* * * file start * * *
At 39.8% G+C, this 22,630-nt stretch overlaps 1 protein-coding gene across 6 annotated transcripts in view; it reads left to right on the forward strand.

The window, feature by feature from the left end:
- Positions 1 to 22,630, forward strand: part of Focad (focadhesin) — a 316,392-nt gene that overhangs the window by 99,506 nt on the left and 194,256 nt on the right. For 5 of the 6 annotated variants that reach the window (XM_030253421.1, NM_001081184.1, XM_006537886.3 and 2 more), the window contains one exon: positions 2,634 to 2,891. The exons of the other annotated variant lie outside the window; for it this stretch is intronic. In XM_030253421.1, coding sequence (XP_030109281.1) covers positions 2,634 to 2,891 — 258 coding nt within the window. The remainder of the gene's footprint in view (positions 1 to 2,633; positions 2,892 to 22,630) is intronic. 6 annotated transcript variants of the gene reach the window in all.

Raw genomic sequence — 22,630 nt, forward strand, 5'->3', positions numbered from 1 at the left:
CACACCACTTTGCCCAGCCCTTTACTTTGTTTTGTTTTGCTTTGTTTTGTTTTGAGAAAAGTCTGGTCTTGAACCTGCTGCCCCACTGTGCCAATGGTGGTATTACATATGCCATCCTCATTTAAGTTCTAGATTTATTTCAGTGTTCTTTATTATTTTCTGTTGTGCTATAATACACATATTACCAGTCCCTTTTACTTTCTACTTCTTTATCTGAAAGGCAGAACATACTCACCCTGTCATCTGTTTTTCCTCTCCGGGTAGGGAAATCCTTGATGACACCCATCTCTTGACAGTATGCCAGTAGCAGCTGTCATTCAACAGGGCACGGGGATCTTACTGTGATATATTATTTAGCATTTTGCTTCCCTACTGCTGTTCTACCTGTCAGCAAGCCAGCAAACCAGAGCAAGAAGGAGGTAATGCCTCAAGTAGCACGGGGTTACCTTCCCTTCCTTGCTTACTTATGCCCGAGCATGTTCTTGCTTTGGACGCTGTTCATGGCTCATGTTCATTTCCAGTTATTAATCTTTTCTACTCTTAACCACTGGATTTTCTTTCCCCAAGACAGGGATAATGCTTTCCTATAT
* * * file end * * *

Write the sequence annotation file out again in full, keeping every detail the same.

At 39.8% G+C, this 22,630-nt stretch overlaps 1 protein-coding gene across 6 annotated transcripts in view; it reads left to right on the forward strand.

The window, feature by feature from the left end:
- Positions 1 to 22,630, forward strand: part of Focad (focadhesin) — a 316,392-nt gene that overhangs the window by 99,506 nt on the left and 194,256 nt on the right. For 5 of the 6 annotated variants that reach the window (XM_030253421.1, NM_001081184.1, XM_006537886.3 and 2 more), the window contains one exon: positions 2,634 to 2,891. The exons of the other annotated variant lie outside the window; for it this stretch is intronic. In XM_030253421.1, coding sequence (XP_030109281.1) covers positions 2,634 to 2,891 — 258 coding nt within the window. The remainder of the gene's footprint in view (positions 1 to 2,633; positions 2,892 to 22,630) is intronic. 6 annotated transcript variants of the gene reach the window in all.

Raw genomic sequence — 22,630 nt, forward strand, 5'->3', positions numbered from 1 at the left:
CACACCACTTTGCCCAGCCCTTTACTTTGTTTTGTTTTGCTTTGTTTTGTTTTGAGAAAAGTCTGGTCTTGAACCTGCTGCCCCACTGTGCCAATGGTGGTATTACATATGCCATCCTCATTTAAGTTCTAGATTTATTTCAGTGTTCTTTATTATTTTCTGTTGTGCTATAATACACATATTACCAGTCCCTTTTACTTTCTACTTCTTTATCTGAAAGGCAGAACATACTCACCCTGTCATCTGTTTTTCCTCTCCGGGTAGGGAAATCCTTGATGACACCCATCTCTTGACAGTATGCCAGTAGCAGCTGTCATTCAACAGGGCACGGGGATCTTACTGTGATATATTATTTAGCATTTTGCTTCCCTACTGCTGTTCTACCTGTCAGCAAGCCAGCAAACCAGAGCAAGAAGGAGGTAATGCCTCAAGTAGCACGGGGTTACCTTCCCTTCCTTGCTTACTTATGCCCGAGCATGTTCTTGCTTTGGACGCTGTTCATGGCTCATGTTCATTTCCAGTTATTAATCTTTTCTACTCTTAACCACTGGATTTTCTTTCCCCAAGACAGGGATAATGCTTTCCTATAT